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Organizer Insights on Heart Failure Mechanisms & Therapies with Dr. Saptarsi Haldar

On September 28, 2022, academic and industry leaders will assemble in Breckenridge, Colorado, to discuss the latest advances in understanding and treating heart failure. Here we catch up with meeting organizer Dr. Saptarsi Haldar about what he is looking forward to at the meeting, and exciting new advances in the field!

Dr. Saptarsi Haldar: Developing novel therapies for heart failure remains one of the biggest unmet needs for patients and society.  For many years, we used to say at these Symposia that “no new therapies for heart failure have been developed in nearly two decades.” 

I’m excited to say that we are at an inflection point in the heart failure field -- things are changing as evidenced by several recent successes in clinical trials, advent of new technologies, and game-changing discoveries in fundamental biology. 

Guided by new discoveries in fundamental biology, new ways to understand human disease (e.g. large scale genomic efforts, single cell epigenomic interrogation), and the development of new therapeutic modalities, we have the opportunity to tackle heart failure in a whole new way. 

Another exciting theme is the emergence of therapeutic opportunities at the intersection of diverse fields, including:

  • interplay between the immune system and the heart
  • manipulating systemic substrate and energy metabolism in heart failure
  • targeting non-cardiomyocyte populations in heart failure
  • leveraging human genetics to unravel novel disease mechanisms and precision therapeutic approaches, nucleic acid therapeutics and engineered tissues. 

Importantly, we have seen an explosion of collaboration between academic centers and the biotechnology/biopharma sector which will only increase exponentially – this will be essential for our ability to develop therapeutic strategies that ‘move the needle.’  In addition to defining novel mechanisms, we will have to work together to unravel the heterogeneity of the human heart failure syndromes.  Ultimately, we will need to define which patient subsets are most likely to benefit from a particular therapeutic intervention. 

I’m really excited because this Keystone meeting will have robust participation from both academia and biotech/biopharma and will feature cutting edge basic and translational science that is at the intersection of the aforementioned fields. 

Given the emerging role of substrate/energy metabolism and obesity as a therapeutic target in heart failure, I am particularly excited that our meeting will be joint with mitochondria and metabolism this year.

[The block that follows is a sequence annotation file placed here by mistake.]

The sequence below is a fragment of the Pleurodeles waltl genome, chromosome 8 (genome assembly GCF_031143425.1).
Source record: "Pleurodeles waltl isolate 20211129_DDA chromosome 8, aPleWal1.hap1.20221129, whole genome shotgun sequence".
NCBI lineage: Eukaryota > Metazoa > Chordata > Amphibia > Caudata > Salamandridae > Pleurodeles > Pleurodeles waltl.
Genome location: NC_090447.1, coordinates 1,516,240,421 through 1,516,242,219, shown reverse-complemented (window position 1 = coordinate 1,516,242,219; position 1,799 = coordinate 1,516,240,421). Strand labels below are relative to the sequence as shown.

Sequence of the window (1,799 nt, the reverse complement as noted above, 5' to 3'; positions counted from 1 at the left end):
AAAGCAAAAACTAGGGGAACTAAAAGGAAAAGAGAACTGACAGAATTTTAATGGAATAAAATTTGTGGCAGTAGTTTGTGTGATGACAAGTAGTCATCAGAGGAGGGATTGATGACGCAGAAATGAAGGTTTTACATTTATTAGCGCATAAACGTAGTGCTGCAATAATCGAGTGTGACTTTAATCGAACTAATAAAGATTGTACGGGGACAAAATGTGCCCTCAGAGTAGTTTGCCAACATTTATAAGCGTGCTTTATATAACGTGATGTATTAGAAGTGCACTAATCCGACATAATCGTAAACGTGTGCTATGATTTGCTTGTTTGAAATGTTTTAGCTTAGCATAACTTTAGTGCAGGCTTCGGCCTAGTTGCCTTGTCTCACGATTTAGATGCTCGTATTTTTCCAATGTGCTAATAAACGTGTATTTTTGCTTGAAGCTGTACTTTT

Most importantly, in addition to diverse scientific topics, we are paying close attention to assembling a diverse set of speakers encompassing many institutions across the world, stages of career, academia/biopharma, race, ethnicity and gender.  I am particularly excited to feature early stage scientists and trainees in our program and to meet with the next generation of investigators.  It’s a great opportunity for mentorship and career development activities.   We have lots of room for short talks!

Submit your work for the opportunity to be selected for a short talk alongside field leaders! Abstract deadline for short talk selection: June 28-- Apply Now!

And of course, I am really looking forward to seeing everyone in person again.  This is the first scientific symposium I will have attended live in 2 years!  I know colleagues from across the world are eager to get together again.  As we also have the hybrid option of virtual participants, I anticipate that we will have a record attendance in Breckenridge for this Keystone Symposium!

There’s nothing better than talking science over lite bites and your favorite beverage after a beautiful afternoon of skiing!    

Join Dr. Haldar to discuss emerging research on Heart Failure with academic and industry experts, and collaborate towards novel treatment approaches in Breckenridge, or virtually!


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Shannon Weiman
Shannon Weiman earned her PhD in Biomedical Sciences from the University of California, San Diego, specializing in microbiology and immunology. Prior to joining the Keystone Symposia team, she worked as a freelance writer for leaders in academic, industry and government research, including Stanford University’s Biomedical Innovation Initiative, the University of Colorado’s Biofrontiers Program, UCSF, the FDA and the American Society for Microbiology.